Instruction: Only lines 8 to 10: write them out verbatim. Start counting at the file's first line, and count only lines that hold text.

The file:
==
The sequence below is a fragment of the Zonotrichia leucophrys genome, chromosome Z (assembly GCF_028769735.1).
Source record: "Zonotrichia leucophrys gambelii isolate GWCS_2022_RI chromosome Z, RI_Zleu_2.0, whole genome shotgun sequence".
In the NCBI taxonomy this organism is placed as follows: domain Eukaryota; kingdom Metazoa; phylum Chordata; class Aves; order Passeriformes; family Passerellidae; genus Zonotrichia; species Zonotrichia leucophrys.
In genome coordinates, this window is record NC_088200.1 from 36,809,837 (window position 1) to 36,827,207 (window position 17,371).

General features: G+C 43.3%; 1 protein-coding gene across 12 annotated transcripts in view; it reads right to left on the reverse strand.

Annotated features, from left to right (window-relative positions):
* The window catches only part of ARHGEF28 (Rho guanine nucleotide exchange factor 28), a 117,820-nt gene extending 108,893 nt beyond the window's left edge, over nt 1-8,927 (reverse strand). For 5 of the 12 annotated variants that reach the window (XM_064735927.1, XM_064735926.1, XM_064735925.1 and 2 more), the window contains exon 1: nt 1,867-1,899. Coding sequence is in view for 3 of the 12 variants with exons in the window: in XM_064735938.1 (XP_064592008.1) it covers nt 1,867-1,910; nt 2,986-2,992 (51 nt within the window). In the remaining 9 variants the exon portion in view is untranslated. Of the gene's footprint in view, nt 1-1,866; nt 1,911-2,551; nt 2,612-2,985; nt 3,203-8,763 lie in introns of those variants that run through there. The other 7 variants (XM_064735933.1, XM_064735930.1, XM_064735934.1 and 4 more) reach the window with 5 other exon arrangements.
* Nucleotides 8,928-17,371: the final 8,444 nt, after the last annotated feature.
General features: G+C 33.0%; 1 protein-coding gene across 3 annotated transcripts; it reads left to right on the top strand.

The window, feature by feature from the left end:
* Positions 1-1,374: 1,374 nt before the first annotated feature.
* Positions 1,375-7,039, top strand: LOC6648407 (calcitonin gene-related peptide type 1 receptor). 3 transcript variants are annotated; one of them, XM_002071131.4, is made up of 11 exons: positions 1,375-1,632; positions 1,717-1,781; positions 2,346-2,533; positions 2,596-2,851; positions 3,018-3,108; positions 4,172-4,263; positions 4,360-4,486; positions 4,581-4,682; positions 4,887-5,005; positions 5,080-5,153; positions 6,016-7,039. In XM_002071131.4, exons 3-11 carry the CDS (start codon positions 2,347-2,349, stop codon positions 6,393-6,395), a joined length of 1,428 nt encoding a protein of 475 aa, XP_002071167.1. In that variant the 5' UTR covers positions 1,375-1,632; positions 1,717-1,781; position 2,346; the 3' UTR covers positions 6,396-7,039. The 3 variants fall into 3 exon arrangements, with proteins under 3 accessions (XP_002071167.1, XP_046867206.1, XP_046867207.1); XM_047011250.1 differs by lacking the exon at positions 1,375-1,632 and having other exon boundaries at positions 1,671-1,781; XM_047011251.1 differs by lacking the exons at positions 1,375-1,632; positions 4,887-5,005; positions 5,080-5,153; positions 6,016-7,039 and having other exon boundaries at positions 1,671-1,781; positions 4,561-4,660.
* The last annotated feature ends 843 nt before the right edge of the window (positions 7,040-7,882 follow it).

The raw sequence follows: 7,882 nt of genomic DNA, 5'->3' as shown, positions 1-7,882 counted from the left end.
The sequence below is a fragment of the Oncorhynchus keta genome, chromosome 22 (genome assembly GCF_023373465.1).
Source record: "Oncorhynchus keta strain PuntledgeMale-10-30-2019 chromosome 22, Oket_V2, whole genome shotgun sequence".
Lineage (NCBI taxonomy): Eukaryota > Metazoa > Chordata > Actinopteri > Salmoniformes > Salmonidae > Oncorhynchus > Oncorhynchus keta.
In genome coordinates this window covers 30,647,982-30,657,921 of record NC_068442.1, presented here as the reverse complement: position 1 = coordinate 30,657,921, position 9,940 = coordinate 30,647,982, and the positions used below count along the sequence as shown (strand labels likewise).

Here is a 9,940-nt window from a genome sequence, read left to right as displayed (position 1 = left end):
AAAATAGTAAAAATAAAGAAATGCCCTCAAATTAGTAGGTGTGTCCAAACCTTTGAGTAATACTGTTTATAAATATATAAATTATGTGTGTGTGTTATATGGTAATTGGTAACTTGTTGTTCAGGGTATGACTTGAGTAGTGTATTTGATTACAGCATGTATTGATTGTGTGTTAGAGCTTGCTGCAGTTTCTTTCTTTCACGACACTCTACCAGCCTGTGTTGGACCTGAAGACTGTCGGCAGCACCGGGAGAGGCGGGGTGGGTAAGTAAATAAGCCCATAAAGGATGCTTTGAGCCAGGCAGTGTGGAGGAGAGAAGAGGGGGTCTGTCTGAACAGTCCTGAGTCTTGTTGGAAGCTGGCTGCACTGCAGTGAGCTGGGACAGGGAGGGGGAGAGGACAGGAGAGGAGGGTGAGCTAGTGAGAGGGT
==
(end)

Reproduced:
* Nucleotides 8,928-17,371: the final 8,444 nt, after the last annotated feature.
General features: G+C 33.0%; 1 protein-coding gene across 3 annotated transcripts; it reads left to right on the top strand.

The window, feature by feature from the left end: